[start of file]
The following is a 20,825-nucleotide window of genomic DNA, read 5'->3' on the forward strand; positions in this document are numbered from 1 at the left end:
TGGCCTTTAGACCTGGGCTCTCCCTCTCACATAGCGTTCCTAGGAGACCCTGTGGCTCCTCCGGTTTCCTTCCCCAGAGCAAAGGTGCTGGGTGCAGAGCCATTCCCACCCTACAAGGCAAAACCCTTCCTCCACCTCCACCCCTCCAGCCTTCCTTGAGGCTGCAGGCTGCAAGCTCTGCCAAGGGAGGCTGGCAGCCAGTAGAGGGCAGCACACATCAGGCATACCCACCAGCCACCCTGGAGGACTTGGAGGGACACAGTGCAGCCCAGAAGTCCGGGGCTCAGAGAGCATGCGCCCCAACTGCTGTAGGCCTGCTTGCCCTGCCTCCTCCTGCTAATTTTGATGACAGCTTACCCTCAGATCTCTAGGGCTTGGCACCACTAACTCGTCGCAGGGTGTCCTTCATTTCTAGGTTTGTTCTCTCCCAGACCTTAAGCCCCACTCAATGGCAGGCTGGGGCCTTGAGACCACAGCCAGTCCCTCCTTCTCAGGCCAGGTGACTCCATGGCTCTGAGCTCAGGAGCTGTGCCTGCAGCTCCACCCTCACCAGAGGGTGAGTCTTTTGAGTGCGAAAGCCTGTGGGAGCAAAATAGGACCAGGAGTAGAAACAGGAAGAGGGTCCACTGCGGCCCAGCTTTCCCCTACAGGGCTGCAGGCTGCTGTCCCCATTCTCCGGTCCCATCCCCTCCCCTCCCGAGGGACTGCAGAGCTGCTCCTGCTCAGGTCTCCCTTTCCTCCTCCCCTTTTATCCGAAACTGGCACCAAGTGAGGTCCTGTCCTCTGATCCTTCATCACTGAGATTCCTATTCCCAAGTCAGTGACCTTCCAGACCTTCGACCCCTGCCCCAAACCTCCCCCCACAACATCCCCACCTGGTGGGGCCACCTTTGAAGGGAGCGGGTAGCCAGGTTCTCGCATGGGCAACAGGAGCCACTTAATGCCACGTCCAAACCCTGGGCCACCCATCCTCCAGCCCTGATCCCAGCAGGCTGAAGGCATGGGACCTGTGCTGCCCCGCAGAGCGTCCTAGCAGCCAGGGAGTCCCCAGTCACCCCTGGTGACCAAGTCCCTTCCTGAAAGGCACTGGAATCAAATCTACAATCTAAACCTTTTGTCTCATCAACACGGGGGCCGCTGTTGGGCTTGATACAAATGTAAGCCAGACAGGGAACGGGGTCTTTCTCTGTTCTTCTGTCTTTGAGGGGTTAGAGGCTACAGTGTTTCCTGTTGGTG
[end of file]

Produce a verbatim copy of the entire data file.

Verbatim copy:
The following is a 20,825-nucleotide window of genomic DNA, read 5'->3' on the forward strand; positions in this document are numbered from 1 at the left end:
TGGCCTTTAGACCTGGGCTCTCCCTCTCACATAGCGTTCCTAGGAGACCCTGTGGCTCCTCCGGTTTCCTTCCCCAGAGCAAAGGTGCTGGGTGCAGAGCCATTCCCACCCTACAAGGCAAAACCCTTCCTCCACCTCCACCCCTCCAGCCTTCCTTGAGGCTGCAGGCTGCAAGCTCTGCCAAGGGAGGCTGGCAGCCAGTAGAGGGCAGCACACATCAGGCATACCCACCAGCCACCCTGGAGGACTTGGAGGGACACAGTGCAGCCCAGAAGTCCGGGGCTCAGAGAGCATGCGCCCCAACTGCTGTAGGCCTGCTTGCCCTGCCTCCTCCTGCTAATTTTGATGACAGCTTACCCTCAGATCTCTAGGGCTTGGCACCACTAACTCGTCGCAGGGTGTCCTTCATTTCTAGGTTTGTTCTCTCCCAGACCTTAAGCCCCACTCAATGGCAGGCTGGGGCCTTGAGACCACAGCCAGTCCCTCCTTCTCAGGCCAGGTGACTCCATGGCTCTGAGCTCAGGAGCTGTGCCTGCAGCTCCACCCTCACCAGAGGGTGAGTCTTTTGAGTGCGAAAGCCTGTGGGAGCAAAATAGGACCAGGAGTAGAAACAGGAAGAGGGTCCACTGCGGCCCAGCTTTCCCCTACAGGGCTGCAGGCTGCTGTCCCCATTCTCCGGTCCCATCCCCTCCCCTCCCGAGGGACTGCAGAGCTGCTCCTGCTCAGGTCTCCCTTTCCTCCTCCCCTTTTATCCGAAACTGGCACCAAGTGAGGTCCTGTCCTCTGATCCTTCATCACTGAGATTCCTATTCCCAAGTCAGTGACCTTCCAGACCTTCGACCCCTGCCCCAAACCTCCCCCCACAACATCCCCACCTGGTGGGGCCACCTTTGAAGGGAGCGGGTAGCCAGGTTCTCGCATGGGCAACAGGAGCCACTTAATGCCACGTCCAAACCCTGGGCCACCCATCCTCCAGCCCTGATCCCAGCAGGCTGAAGGCATGGGACCTGTGCTGCCCCGCAGAGCGTCCTAGCAGCCAGGGAGTCCCCAGTCACCCCTGGTGACCAAGTCCCTTCCTGAAAGGCACTGGAATCAAATCTACAATCTAAACCTTTTGTCTCATCAACACGGGGGCCGCTGTTGGGCTTGATACAAATGTAAGCCAGACAGGGAACGGGGTCTTTCTCTGTTCTTCTGTCTTTGAGGGGTTAGAGGCTACAGTGTTTCCTGTTGGTG